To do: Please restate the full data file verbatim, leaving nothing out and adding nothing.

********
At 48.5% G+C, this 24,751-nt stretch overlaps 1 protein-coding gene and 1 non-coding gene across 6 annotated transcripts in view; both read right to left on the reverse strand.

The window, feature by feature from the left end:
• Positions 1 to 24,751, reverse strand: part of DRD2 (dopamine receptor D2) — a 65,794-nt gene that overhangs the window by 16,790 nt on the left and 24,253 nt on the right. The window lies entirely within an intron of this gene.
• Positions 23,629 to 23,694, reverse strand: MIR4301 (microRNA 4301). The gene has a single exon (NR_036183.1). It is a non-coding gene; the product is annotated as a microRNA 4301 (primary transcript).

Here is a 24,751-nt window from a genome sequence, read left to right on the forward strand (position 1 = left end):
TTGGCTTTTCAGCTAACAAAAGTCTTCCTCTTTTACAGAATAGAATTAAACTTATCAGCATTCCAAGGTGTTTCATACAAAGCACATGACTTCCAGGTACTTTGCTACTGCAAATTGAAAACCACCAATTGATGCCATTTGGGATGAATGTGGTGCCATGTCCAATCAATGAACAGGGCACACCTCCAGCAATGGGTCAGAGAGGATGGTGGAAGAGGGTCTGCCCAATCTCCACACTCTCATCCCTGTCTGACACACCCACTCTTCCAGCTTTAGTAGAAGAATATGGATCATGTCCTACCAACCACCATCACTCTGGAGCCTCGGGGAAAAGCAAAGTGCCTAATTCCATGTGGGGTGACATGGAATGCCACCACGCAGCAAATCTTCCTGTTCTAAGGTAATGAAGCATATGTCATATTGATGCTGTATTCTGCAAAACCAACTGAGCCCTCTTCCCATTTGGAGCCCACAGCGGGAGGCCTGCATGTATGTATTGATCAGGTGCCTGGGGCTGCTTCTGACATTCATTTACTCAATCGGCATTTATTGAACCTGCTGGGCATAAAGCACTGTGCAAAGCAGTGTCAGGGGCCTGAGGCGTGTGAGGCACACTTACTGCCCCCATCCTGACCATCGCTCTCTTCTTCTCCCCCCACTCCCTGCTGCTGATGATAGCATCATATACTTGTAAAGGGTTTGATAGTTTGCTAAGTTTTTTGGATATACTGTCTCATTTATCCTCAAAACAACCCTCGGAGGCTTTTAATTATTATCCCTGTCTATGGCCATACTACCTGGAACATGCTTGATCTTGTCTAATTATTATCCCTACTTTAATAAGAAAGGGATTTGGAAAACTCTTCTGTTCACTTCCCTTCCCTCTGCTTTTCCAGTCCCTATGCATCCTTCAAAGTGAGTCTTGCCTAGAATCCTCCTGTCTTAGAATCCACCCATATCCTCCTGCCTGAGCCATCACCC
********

At 48.5% G+C, this 24,751-nt stretch overlaps 1 protein-coding gene and 1 non-coding gene across 6 annotated transcripts in view; both read right to left on the reverse strand.

The window, feature by feature from the left end:
• Positions 1 to 24,751, reverse strand: part of DRD2 (dopamine receptor D2) — a 65,794-nt gene that overhangs the window by 16,790 nt on the left and 24,253 nt on the right. The window lies entirely within an intron of this gene.
• Positions 23,629 to 23,694, reverse strand: MIR4301 (microRNA 4301). The gene has a single exon (NR_036183.1). It is a non-coding gene; the product is annotated as a microRNA 4301 (primary transcript).

Here is a 24,751-nt window from a genome sequence, read left to right on the forward strand (position 1 = left end):
TTGGCTTTTCAGCTAACAAAAGTCTTCCTCTTTTACAGAATAGAATTAAACTTATCAGCATTCCAAGGTGTTTCATACAAAGCACATGACTTCCAGGTACTTTGCTACTGCAAATTGAAAACCACCAATTGATGCCATTTGGGATGAATGTGGTGCCATGTCCAATCAATGAACAGGGCACACCTCCAGCAATGGGTCAGAGAGGATGGTGGAAGAGGGTCTGCCCAATCTCCACACTCTCATCCCTGTCTGACACACCCACTCTTCCAGCTTTAGTAGAAGAATATGGATCATGTCCTACCAACCACCATCACTCTGGAGCCTCGGGGAAAAGCAAAGTGCCTAATTCCATGTGGGGTGACATGGAATGCCACCACGCAGCAAATCTTCCTGTTCTAAGGTAATGAAGCATATGTCATATTGATGCTGTATTCTGCAAAACCAACTGAGCCCTCTTCCCATTTGGAGCCCACAGCGGGAGGCCTGCATGTATGTATTGATCAGGTGCCTGGGGCTGCTTCTGACATTCATTTACTCAATCGGCATTTATTGAACCTGCTGGGCATAAAGCACTGTGCAAAGCAGTGTCAGGGGCCTGAGGCGTGTGAGGCACACTTACTGCCCCCATCCTGACCATCGCTCTCTTCTTCTCCCCCCACTCCCTGCTGCTGATGATAGCATCATATACTTGTAAAGGGTTTGATAGTTTGCTAAGTTTTTTGGATATACTGTCTCATTTATCCTCAAAACAACCCTCGGAGGCTTTTAATTATTATCCCTGTCTATGGCCATACTACCTGGAACATGCTTGATCTTGTCTAATTATTATCCCTACTTTAATAAGAAAGGGATTTGGAAAACTCTTCTGTTCACTTCCCTTCCCTCTGCTTTTCCAGTCCCTATGCATCCTTCAAAGTGAGTCTTGCCTAGAATCCTCCTGTCTTAGAATCCACCCATATCCTCCTGCCTGAGCCATCACCC